Neither Medicaid nor Medicare were designed to cover 100 percent of the costs of LTC services, so it is entirely plausible that states and the federal government decide against increasing payment rates to cover the higher costs. This will, of course, raise financial costs for the non-Medicare/Medicaid payers, namely the patients and their families, and some may have to leave their nursing homes. It will also increase non-financial costs for nursing home residents who are covered by Medicaid or Medicare (which the vast majority of nursing home residents are), as they cannot be expelled from nursing homes as long as they qualify for those programs. This means the next step for facilities would be to cut expenses where possible, namely reducing the number of social activities, the quality of food options, and non-health care staff. CMS seems to think that its vague and virtually unenforceable regulations on extracurricular activities will keep those activities from getting cut, and essentially hand-waved related concerns. However, limiting the ability of facilities to reduce the quality of these features, or pretending they won’t, is not practical. Finally, facilities may eat the higher costs and bear lower profit margins, but many facilities’ profit margins are already low (the industry as whole had a profit margin of 0.58 percent in 2019, and one survey found that 89 percent of nursing homes had margins of 3 percent or less in 2020) and can’t be cut further without the operation becoming unprofitable. Some facilities, squeezed by limited options for revenue, may decide to cease operating entirely, thus reducing access to care for patients.

Who Will Fill These Roles?

The most challenging issue that LTC facilities will face is finding workers to meet the requirements. A survey by the American Health Care Association, a trade group for LTC facilities, showed that 99 percent of nursing homes have job openings, and 94 percent have faced difficulties recruiting new staff. This is despite 90 percent of surveyed nursing homes reporting that they had increased staff pay in the previous six months, and another 78 percent saying they have offered sign-on and retention bonuses. This survey is backed up by a September 2023 report by the Office of the Inspector General (OIG) for the Department of Health and Human Services, which found major nursing home staff shortages. The OIG report noted severe difficulties in recruiting and found that facilities often resorted to contracting with staffing agencies to fill vacant spots with temporary nursing staff. These temporary staff were both much more expensive, less accountable, and less effective due to unfamiliarity with a given facility’s procedures, staff, and patients.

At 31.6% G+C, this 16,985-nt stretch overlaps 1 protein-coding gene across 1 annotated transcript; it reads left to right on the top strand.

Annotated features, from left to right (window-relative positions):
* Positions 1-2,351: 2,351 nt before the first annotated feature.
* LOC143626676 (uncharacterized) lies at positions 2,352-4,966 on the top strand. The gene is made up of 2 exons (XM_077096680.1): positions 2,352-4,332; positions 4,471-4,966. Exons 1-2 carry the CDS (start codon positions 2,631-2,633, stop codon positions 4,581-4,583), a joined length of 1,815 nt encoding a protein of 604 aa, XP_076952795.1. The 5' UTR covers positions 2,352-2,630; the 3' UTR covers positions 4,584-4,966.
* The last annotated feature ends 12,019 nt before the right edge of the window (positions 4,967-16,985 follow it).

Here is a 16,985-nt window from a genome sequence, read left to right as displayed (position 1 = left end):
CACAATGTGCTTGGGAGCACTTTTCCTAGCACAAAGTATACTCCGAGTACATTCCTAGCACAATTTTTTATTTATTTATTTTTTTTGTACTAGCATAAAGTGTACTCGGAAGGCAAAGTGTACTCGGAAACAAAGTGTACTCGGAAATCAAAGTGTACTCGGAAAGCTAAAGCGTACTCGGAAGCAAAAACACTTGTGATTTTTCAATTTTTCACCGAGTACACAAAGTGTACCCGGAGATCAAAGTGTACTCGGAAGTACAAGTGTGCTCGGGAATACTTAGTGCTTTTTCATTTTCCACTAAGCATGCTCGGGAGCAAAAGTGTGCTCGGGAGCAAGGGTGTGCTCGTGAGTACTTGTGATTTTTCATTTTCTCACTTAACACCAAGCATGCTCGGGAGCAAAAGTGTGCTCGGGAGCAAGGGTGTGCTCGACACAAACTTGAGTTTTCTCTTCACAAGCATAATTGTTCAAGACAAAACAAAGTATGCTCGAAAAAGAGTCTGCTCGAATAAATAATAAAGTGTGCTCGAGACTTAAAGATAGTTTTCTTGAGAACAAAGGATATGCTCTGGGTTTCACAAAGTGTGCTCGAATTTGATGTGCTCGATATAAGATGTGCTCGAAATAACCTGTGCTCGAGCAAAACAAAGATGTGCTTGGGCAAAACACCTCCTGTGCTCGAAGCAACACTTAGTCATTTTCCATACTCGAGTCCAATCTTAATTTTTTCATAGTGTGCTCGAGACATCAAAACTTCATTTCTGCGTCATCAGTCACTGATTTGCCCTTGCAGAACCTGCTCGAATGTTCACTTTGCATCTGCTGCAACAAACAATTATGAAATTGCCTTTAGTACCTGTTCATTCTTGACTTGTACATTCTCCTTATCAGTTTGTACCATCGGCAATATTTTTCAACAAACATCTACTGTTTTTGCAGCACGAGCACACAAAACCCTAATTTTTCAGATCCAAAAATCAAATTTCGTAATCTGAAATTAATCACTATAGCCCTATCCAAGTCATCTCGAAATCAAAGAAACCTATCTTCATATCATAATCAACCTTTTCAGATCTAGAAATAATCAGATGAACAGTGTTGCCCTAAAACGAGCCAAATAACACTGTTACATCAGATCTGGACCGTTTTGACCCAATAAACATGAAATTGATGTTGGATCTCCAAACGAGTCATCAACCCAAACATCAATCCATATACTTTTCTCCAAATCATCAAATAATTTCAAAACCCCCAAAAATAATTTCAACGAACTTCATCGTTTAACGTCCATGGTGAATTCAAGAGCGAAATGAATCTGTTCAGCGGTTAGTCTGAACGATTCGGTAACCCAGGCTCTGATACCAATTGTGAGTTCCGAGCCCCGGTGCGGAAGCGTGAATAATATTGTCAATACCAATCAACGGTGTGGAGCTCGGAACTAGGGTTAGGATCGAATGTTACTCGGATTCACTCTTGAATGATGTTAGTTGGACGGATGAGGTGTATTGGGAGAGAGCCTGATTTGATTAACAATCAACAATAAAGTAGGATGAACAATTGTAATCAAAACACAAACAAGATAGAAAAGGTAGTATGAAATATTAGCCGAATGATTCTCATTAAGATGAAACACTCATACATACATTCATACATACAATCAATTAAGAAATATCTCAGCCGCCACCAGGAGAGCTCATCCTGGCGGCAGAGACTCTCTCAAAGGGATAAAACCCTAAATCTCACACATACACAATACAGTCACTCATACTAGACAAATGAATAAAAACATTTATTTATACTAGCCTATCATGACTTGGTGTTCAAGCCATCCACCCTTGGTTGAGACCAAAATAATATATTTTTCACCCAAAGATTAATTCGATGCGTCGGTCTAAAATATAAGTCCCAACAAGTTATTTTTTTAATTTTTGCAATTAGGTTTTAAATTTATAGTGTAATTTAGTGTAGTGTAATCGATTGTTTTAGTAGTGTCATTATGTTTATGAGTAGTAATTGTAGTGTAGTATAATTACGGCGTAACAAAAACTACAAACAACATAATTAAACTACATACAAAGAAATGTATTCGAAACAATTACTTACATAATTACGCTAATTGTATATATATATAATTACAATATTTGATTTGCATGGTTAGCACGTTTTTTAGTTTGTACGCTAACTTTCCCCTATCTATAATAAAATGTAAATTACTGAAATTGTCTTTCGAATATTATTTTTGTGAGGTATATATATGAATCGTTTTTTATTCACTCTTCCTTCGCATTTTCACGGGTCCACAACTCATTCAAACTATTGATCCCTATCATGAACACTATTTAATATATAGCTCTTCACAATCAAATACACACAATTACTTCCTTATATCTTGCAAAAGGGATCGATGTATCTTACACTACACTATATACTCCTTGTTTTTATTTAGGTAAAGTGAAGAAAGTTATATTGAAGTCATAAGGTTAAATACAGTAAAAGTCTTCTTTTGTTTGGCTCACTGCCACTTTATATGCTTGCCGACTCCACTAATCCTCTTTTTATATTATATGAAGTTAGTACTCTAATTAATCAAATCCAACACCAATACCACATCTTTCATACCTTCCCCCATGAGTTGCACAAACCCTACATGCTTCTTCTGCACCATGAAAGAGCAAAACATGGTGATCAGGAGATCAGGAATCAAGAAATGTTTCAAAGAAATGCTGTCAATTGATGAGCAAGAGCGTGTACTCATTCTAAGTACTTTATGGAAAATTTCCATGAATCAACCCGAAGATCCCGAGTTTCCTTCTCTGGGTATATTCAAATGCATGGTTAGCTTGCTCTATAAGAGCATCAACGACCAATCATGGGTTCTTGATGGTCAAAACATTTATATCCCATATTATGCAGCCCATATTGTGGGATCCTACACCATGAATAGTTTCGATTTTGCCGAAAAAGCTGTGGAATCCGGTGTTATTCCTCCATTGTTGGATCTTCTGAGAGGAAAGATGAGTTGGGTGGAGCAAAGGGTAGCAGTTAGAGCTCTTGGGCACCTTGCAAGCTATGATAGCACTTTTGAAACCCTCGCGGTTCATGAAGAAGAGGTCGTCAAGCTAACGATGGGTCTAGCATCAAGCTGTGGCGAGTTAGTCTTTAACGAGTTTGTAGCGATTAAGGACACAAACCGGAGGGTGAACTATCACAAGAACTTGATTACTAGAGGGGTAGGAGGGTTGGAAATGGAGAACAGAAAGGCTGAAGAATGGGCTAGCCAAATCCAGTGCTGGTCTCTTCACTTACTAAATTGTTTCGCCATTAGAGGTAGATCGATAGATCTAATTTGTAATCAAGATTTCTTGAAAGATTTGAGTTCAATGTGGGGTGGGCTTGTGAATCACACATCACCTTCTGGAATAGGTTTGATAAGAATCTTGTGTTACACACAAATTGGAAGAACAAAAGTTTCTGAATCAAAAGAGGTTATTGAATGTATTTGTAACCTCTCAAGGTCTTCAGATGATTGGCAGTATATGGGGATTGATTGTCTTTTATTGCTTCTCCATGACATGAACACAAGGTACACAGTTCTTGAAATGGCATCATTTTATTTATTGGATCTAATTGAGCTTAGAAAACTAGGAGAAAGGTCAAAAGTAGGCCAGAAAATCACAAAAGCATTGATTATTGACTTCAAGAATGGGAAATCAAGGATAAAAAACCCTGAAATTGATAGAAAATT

The labor market problem is particularly challenging since nursing home jobs are difficult and not well-paid compared to other options for trained nurses, such as working in hospitals or physician practices. The Biden administration hopes this rule will force LTC facilities to increase pay and thus incentivize more people to become and remain nurses. Of course, that brings us back to the problems listed above with just how, exactly, this rule is going to be paid for.

A Misguided Rule

This latest staffing mandate rule is simply wish-casting by the Biden administration. There is a labor shortage for nursing homes and requiring short-staffed facilities to magically find new workers with money they’re supposed to conjure up is not feasible and will have numerous unintended negative consequences. Merely mandating more nursing staff does not increase the supply of nurses. In the meantime, given that Medicaid budgets already dominate state treasuries and the fiscal pressures on Medicare make it unlikely the program can increase its payment rates in the near term, the burden of this new rule will fall on patients outside of these programs, who will face increasingly expensive care, and on all residents as facilities are likely to cut social programs and reduce facility quality where possible. Some facilities may decide there isn’t enough money to be made with the new regulations and decide to close altogether, decreasing access. What was an attempt to fix a problem in a few facilities with genuine staff issues is more likely to make nursing homes even worse. As my colleague Stephen Moses has explained previously, we should limit government LTC support to only the indigent, and instead encourage people to begin LTC planning at a much younger age. This will ensure the truly needy will have an effective safety-net in their old age while preserving and improving the quality of LTC in the U.S. with additional private financing.